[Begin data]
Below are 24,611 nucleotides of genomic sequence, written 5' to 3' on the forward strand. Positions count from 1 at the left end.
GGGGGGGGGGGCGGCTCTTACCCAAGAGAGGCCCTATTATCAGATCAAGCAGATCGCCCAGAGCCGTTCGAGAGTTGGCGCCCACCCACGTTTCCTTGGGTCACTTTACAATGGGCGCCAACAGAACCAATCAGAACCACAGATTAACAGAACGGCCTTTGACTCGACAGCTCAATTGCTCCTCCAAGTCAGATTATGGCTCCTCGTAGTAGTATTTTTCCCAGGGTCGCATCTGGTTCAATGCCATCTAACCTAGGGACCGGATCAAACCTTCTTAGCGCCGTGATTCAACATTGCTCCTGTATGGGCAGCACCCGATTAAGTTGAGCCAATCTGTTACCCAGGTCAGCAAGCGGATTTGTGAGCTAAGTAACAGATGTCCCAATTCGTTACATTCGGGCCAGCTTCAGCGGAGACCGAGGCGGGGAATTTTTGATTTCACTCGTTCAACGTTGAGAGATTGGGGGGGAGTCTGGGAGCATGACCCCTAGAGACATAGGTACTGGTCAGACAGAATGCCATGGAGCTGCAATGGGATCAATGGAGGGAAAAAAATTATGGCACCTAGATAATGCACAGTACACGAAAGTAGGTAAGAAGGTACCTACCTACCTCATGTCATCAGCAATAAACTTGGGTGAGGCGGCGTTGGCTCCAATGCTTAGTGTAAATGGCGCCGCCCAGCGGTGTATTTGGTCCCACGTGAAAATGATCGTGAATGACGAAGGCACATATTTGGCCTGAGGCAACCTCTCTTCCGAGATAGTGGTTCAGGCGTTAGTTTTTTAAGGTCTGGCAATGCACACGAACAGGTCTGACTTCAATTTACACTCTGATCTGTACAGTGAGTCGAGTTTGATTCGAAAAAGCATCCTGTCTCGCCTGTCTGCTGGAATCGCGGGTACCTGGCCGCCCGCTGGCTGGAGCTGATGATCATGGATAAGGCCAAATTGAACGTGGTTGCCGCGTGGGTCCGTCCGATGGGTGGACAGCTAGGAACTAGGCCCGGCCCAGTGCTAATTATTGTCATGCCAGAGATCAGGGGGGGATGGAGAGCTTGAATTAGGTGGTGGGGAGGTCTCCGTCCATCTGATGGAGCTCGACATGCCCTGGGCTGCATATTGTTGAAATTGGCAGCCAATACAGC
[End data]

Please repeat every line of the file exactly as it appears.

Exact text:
Below are 24,611 nucleotides of genomic sequence, written 5' to 3' on the forward strand. Positions count from 1 at the left end.
GGGGGGGGGGGCGGCTCTTACCCAAGAGAGGCCCTATTATCAGATCAAGCAGATCGCCCAGAGCCGTTCGAGAGTTGGCGCCCACCCACGTTTCCTTGGGTCACTTTACAATGGGCGCCAACAGAACCAATCAGAACCACAGATTAACAGAACGGCCTTTGACTCGACAGCTCAATTGCTCCTCCAAGTCAGATTATGGCTCCTCGTAGTAGTATTTTTCCCAGGGTCGCATCTGGTTCAATGCCATCTAACCTAGGGACCGGATCAAACCTTCTTAGCGCCGTGATTCAACATTGCTCCTGTATGGGCAGCACCCGATTAAGTTGAGCCAATCTGTTACCCAGGTCAGCAAGCGGATTTGTGAGCTAAGTAACAGATGTCCCAATTCGTTACATTCGGGCCAGCTTCAGCGGAGACCGAGGCGGGGAATTTTTGATTTCACTCGTTCAACGTTGAGAGATTGGGGGGGAGTCTGGGAGCATGACCCCTAGAGACATAGGTACTGGTCAGACAGAATGCCATGGAGCTGCAATGGGATCAATGGAGGGAAAAAAATTATGGCACCTAGATAATGCACAGTACACGAAAGTAGGTAAGAAGGTACCTACCTACCTCATGTCATCAGCAATAAACTTGGGTGAGGCGGCGTTGGCTCCAATGCTTAGTGTAAATGGCGCCGCCCAGCGGTGTATTTGGTCCCACGTGAAAATGATCGTGAATGACGAAGGCACATATTTGGCCTGAGGCAACCTCTCTTCCGAGATAGTGGTTCAGGCGTTAGTTTTTTAAGGTCTGGCAATGCACACGAACAGGTCTGACTTCAATTTACACTCTGATCTGTACAGTGAGTCGAGTTTGATTCGAAAAAGCATCCTGTCTCGCCTGTCTGCTGGAATCGCGGGTACCTGGCCGCCCGCTGGCTGGAGCTGATGATCATGGATAAGGCCAAATTGAACGTGGTTGCCGCGTGGGTCCGTCCGATGGGTGGACAGCTAGGAACTAGGCCCGGCCCAGTGCTAATTATTGTCATGCCAGAGATCAGGGGGGGATGGAGAGCTTGAATTAGGTGGTGGGGAGGTCTCCGTCCATCTGATGGAGCTCGACATGCCCTGGGCTGCATATTGTTGAAATTGGCAGCCAATACAGC